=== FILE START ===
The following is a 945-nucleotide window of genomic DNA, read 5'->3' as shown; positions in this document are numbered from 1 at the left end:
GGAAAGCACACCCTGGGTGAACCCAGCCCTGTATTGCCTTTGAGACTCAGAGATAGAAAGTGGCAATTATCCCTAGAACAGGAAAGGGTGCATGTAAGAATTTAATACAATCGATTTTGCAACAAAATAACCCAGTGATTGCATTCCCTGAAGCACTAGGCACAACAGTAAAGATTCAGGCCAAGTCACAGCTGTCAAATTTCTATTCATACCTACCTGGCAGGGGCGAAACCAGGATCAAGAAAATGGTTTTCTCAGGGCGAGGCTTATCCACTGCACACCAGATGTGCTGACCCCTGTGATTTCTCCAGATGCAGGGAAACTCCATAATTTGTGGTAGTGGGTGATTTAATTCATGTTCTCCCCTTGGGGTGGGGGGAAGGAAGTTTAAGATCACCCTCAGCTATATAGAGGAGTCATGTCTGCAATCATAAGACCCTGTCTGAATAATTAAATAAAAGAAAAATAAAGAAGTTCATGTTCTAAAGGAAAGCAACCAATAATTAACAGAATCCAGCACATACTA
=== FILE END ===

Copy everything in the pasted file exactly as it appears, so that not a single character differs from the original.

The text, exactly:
The following is a 945-nucleotide window of genomic DNA, read 5'->3' as shown; positions in this document are numbered from 1 at the left end:
GGAAAGCACACCCTGGGTGAACCCAGCCCTGTATTGCCTTTGAGACTCAGAGATAGAAAGTGGCAATTATCCCTAGAACAGGAAAGGGTGCATGTAAGAATTTAATACAATCGATTTTGCAACAAAATAACCCAGTGATTGCATTCCCTGAAGCACTAGGCACAACAGTAAAGATTCAGGCCAAGTCACAGCTGTCAAATTTCTATTCATACCTACCTGGCAGGGGCGAAACCAGGATCAAGAAAATGGTTTTCTCAGGGCGAGGCTTATCCACTGCACACCAGATGTGCTGACCCCTGTGATTTCTCCAGATGCAGGGAAACTCCATAATTTGTGGTAGTGGGTGATTTAATTCATGTTCTCCCCTTGGGGTGGGGGGAAGGAAGTTTAAGATCACCCTCAGCTATATAGAGGAGTCATGTCTGCAATCATAAGACCCTGTCTGAATAATTAAATAAAAGAAAAATAAAGAAGTTCATGTTCTAAAGGAAAGCAACCAATAATTAACAGAATCCAGCACATACTA